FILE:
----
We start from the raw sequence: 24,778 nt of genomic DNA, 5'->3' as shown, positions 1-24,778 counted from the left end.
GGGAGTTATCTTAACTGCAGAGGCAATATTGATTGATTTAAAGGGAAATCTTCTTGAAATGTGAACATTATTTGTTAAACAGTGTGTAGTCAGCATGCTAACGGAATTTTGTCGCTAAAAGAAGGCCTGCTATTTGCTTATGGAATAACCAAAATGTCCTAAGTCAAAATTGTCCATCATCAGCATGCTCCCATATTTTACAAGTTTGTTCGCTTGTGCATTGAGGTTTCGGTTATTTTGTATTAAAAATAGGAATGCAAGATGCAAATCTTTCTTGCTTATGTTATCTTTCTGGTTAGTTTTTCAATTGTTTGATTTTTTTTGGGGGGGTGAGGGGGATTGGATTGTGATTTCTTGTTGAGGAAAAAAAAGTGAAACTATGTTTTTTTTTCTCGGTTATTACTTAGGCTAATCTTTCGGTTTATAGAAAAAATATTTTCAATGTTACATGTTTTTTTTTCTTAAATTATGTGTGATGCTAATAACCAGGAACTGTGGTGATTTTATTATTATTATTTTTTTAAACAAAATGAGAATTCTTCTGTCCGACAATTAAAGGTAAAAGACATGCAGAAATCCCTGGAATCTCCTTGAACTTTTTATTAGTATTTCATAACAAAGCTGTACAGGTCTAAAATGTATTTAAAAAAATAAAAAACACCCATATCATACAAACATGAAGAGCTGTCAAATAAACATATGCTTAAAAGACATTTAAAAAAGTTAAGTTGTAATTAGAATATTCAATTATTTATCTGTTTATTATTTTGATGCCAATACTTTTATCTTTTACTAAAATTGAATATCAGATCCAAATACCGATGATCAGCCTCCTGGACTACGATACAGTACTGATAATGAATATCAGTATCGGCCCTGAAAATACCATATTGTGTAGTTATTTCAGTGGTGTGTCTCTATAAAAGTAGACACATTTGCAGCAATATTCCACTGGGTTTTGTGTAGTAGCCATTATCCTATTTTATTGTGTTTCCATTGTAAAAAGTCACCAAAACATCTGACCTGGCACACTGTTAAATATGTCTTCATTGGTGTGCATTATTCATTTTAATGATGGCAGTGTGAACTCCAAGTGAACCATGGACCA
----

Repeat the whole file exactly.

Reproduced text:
We start from the raw sequence: 24,778 nt of genomic DNA, 5'->3' as shown, positions 1-24,778 counted from the left end.
GGGAGTTATCTTAACTGCAGAGGCAATATTGATTGATTTAAAGGGAAATCTTCTTGAAATGTGAACATTATTTGTTAAACAGTGTGTAGTCAGCATGCTAACGGAATTTTGTCGCTAAAAGAAGGCCTGCTATTTGCTTATGGAATAACCAAAATGTCCTAAGTCAAAATTGTCCATCATCAGCATGCTCCCATATTTTACAAGTTTGTTCGCTTGTGCATTGAGGTTTCGGTTATTTTGTATTAAAAATAGGAATGCAAGATGCAAATCTTTCTTGCTTATGTTATCTTTCTGGTTAGTTTTTCAATTGTTTGATTTTTTTTGGGGGGGTGAGGGGGATTGGATTGTGATTTCTTGTTGAGGAAAAAAAAGTGAAACTATGTTTTTTTTTCTCGGTTATTACTTAGGCTAATCTTTCGGTTTATAGAAAAAATATTTTCAATGTTACATGTTTTTTTTTCTTAAATTATGTGTGATGCTAATAACCAGGAACTGTGGTGATTTTATTATTATTATTTTTTTAAACAAAATGAGAATTCTTCTGTCCGACAATTAAAGGTAAAAGACATGCAGAAATCCCTGGAATCTCCTTGAACTTTTTATTAGTATTTCATAACAAAGCTGTACAGGTCTAAAATGTATTTAAAAAAATAAAAAACACCCATATCATACAAACATGAAGAGCTGTCAAATAAACATATGCTTAAAAGACATTTAAAAAAGTTAAGTTGTAATTAGAATATTCAATTATTTATCTGTTTATTATTTTGATGCCAATACTTTTATCTTTTACTAAAATTGAATATCAGATCCAAATACCGATGATCAGCCTCCTGGACTACGATACAGTACTGATAATGAATATCAGTATCGGCCCTGAAAATACCATATTGTGTAGTTATTTCAGTGGTGTGTCTCTATAAAAGTAGACACATTTGCAGCAATATTCCACTGGGTTTTGTGTAGTAGCCATTATCCTATTTTATTGTGTTTCCATTGTAAAAAGTCACCAAAACATCTGACCTGGCACACTGTTAAATATGTCTTCATTGGTGTGCATTATTCATTTTAATGATGGCAGTGTGAACTCCAAGTGAACCATGGACCA